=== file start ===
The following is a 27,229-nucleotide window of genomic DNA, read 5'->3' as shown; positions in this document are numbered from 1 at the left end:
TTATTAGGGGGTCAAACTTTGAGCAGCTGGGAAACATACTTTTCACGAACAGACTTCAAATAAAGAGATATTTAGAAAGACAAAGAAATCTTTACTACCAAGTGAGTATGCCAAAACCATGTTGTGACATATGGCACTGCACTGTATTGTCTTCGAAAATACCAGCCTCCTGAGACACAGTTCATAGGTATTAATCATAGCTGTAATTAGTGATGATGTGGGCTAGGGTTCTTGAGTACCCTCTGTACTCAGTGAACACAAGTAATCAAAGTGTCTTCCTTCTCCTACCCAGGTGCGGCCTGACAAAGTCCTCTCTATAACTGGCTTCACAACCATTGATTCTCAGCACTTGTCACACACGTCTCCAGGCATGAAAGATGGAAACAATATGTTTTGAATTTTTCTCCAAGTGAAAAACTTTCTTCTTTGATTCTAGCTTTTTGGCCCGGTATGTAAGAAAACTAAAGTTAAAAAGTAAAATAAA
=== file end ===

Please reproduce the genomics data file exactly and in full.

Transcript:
The following is a 27,229-nucleotide window of genomic DNA, read 5'->3' as shown; positions in this document are numbered from 1 at the left end:
TTATTAGGGGGTCAAACTTTGAGCAGCTGGGAAACATACTTTTCACGAACAGACTTCAAATAAAGAGATATTTAGAAAGACAAAGAAATCTTTACTACCAAGTGAGTATGCCAAAACCATGTTGTGACATATGGCACTGCACTGTATTGTCTTCGAAAATACCAGCCTCCTGAGACACAGTTCATAGGTATTAATCATAGCTGTAATTAGTGATGATGTGGGCTAGGGTTCTTGAGTACCCTCTGTACTCAGTGAACACAAGTAATCAAAGTGTCTTCCTTCTCCTACCCAGGTGCGGCCTGACAAAGTCCTCTCTATAACTGGCTTCACAACCATTGATTCTCAGCACTTGTCACACACGTCTCCAGGCATGAAAGATGGAAACAATATGTTTTGAATTTTTCTCCAAGTGAAAAACTTTCTTCTTTGATTCTAGCTTTTTGGCCCGGTATGTAAGAAAACTAAAGTTAAAAAGTAAAATAAA